The hope vanished quickly as she realized that the houses of the village were teepees and that the people that moved among them were braves and squaws.

An Indian boy of perhaps twelve years sprang suddenly from a thicket beside the trail, gave one glance at her, and, with a shriek, set off at full speed toward the teepees.

Cries sounded and resounded from the hills. Tom-toms were beating. She became aware that the Indians were swarming about her and acclaiming her a guest of unusual honor. They stopped her horse at the entrance to Red Snake's teepee. The great chief stepped forth himself, with Big Smoke, the medicine man, close behind him.

The prophet, who had foretold the coming of the Great White Queen, wore a mien of pride and triumph, even as he bowed low before Pauline. But of all the red folk in Shi-wah-ki village, Big Smoke was undoubtedly the most amazed at the fulfillment of his prophecy.

The braves who were assigned to lift Pauline from her horse and bear her into the Chief's teepee were surprised that one immortal should be so weak as almost to fall into their arms, so weary as to be scarcely able to walk. But Pauline, seated upon a high pile of furs within the teepee, where the weird light of a fire fell upon her pallid features and her flowing hair, presented a picture strange and marvelous.

They gathered around her, Red Snake and the medicine man in the center of the adobe, the lesser chiefs behind them, and in another circle the ranks of the braves.

Even in her utter exhaustion, the savage solemnity of the gathering fascinated Pauline. Had she been left alone she would have fallen asleep upon the piled furs; but this low muttering, grim-visaged assemblage of the red men forced her to respectful attention. That they honored her, she understood; but she saw, too, that the Indians were all armed and some of them were painted. As Red Snake arose to address the tribe a menacing murmur filled the teepee and the young chiefs whetted their knives upon the ground.

Red Snake's harangue, unintelligible to Pauline, had an electrical effect upon the Indians. Frequently as he spoke he turned toward her and always when he did so he bent his head upon his breast and raised his mighty arms in token of submission to a power mightier than his own.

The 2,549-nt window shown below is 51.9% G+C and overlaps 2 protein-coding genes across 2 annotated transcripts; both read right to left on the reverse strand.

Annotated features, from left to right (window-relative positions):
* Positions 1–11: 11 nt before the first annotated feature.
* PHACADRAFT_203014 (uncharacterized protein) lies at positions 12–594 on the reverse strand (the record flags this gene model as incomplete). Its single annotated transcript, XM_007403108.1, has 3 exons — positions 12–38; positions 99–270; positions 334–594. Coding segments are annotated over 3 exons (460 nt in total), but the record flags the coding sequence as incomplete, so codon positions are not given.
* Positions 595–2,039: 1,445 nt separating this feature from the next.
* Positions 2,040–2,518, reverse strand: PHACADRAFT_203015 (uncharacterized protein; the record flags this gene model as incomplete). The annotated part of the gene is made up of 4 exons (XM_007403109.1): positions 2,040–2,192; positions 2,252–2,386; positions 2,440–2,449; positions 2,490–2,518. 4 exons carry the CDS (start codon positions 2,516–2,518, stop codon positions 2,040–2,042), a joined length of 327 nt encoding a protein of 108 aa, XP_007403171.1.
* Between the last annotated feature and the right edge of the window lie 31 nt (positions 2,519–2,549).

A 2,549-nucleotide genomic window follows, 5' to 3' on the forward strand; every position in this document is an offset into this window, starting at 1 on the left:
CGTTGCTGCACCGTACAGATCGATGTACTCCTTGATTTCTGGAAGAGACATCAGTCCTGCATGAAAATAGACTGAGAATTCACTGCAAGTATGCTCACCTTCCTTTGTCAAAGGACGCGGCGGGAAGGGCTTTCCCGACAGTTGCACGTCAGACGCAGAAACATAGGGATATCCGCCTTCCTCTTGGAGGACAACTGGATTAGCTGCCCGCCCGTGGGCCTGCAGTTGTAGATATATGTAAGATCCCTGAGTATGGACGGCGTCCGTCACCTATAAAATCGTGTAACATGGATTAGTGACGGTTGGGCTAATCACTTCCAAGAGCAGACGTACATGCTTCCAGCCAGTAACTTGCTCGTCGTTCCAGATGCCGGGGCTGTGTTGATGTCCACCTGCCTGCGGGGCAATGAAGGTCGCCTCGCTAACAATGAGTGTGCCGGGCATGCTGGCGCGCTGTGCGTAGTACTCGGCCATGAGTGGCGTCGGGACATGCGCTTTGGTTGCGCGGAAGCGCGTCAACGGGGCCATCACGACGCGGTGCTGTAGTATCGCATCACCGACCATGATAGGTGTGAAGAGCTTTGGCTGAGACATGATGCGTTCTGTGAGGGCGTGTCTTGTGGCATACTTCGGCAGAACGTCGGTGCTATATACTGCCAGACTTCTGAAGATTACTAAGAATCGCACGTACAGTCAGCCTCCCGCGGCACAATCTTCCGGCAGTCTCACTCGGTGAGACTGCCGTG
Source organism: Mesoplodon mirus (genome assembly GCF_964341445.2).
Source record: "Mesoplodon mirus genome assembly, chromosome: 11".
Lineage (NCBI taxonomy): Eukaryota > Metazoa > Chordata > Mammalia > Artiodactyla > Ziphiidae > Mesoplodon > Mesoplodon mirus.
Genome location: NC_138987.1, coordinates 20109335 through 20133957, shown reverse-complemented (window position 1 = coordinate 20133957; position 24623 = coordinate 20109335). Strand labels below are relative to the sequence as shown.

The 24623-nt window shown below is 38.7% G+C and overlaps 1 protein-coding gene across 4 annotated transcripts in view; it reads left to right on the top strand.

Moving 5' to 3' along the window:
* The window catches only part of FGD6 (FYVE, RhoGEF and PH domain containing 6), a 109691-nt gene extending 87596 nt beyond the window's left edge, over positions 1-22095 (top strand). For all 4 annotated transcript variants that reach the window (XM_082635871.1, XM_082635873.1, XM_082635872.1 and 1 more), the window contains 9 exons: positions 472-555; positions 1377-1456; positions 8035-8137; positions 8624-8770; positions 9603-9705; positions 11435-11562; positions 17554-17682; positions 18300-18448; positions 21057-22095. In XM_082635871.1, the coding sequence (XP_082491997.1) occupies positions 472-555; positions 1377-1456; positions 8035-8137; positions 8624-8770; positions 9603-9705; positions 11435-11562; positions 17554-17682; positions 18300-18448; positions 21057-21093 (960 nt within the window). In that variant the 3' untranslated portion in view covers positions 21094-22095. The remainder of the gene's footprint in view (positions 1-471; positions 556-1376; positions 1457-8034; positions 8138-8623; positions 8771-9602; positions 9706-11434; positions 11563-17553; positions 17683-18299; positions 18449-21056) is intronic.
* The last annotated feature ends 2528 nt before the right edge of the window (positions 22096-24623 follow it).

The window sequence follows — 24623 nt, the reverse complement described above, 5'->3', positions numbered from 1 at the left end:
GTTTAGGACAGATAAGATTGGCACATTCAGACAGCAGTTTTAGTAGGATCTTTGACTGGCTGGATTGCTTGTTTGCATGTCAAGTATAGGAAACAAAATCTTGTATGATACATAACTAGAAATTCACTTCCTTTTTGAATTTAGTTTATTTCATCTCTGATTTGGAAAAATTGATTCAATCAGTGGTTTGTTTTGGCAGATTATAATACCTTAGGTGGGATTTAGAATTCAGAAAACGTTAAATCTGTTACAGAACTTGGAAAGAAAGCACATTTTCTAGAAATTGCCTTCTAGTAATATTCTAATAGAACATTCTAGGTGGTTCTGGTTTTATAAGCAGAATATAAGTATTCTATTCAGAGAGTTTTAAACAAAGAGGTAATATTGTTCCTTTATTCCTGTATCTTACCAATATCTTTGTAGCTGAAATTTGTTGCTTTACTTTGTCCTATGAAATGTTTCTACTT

As he finished, Pauline arose, swaying a little from her great weakness. She shook her head in token that she did not understand. Her outstretched, pleading hands bewildered, but subdued the warlike assembly.

Red Snake called a ringing summons, and from the rear circle of the audience shuffled forward the strangest man Pauline had ever seen. His undersized, stooping form was garbed in a miner's cast-off red shirt, a ranchman's ex-trousers, a pair of tattered moccasins and a much-dented derby hat, with a lone feather in the band of it. It was White Man's Hat, a half-breed interpreter.

As he approached, cringing and bowing, Pauline noted that a penetrating, not unkindly eye gleamed from under his bushy brow, scrutinizing her in flashes between his obeisances. Unlike the other Indians, he was not afraid to look the Great White Queen in the face, as he solemnly repeated the last words of Red Snake:

"According to the prophecy, you have come from the heart of the world to lead us against those who steal our land."

Pauline stood for a moment in complete bewilderment. Then, as the meaning of the words, with the meaning of the strange gathering, flashed upon her mind, she took a step forward, speaking in earnest protest.

But she spoke only to the Chief, for the Indians had broken all restraint and were crushing their way out of the teepee, with cries and brandishing of weapons. They swept the little interpreter with them. And Red Snake saw in Pauline's look and tone of appeal only the pleading of a wronged goddess for vengeance upon her enemies. He called the women of his household, who shyly led the Queen away.

Darkness had fallen as the women glided ahead of her to a spot outside the main village, where a spacious teepee had been erected apart. Only a peaceful moon and a firmament glittering with stars lighted their path. But from the town behind came terrifying yells, the rattle of tom-toms and occasionally a rifle shot as the braves prepared their spirits for the test of battle. Pauline found her new home filled with all the luxuries and sacred relics of the tribe. There were rugs richer than those in the Chief's house; the walls were festooned with strung beads, and on the large, low couch of bear skins lay the most splendid of Indian raiment.

The women, with better understanding than men of the earthly needs of immortals, made her lie down, while they bathed her aching temples and wounded hands, replaced her torn garments with a gorgeous blanket robe and smoothed her flying tresses into long comfortable braids. Other women came bringing food. And there was a pipe and a pouch of agency tobacco with which the goddess might soothe the hours before repose.

Pauline ate eagerly while the women looked oil in silent approval. When she had finished, she arose smiling and signed to them that she would rest. They left softly, and neither the exciting recollections of the day's adventures nor the tumult of the braves outside could hold her for a moment longer from the blessedness of sleep.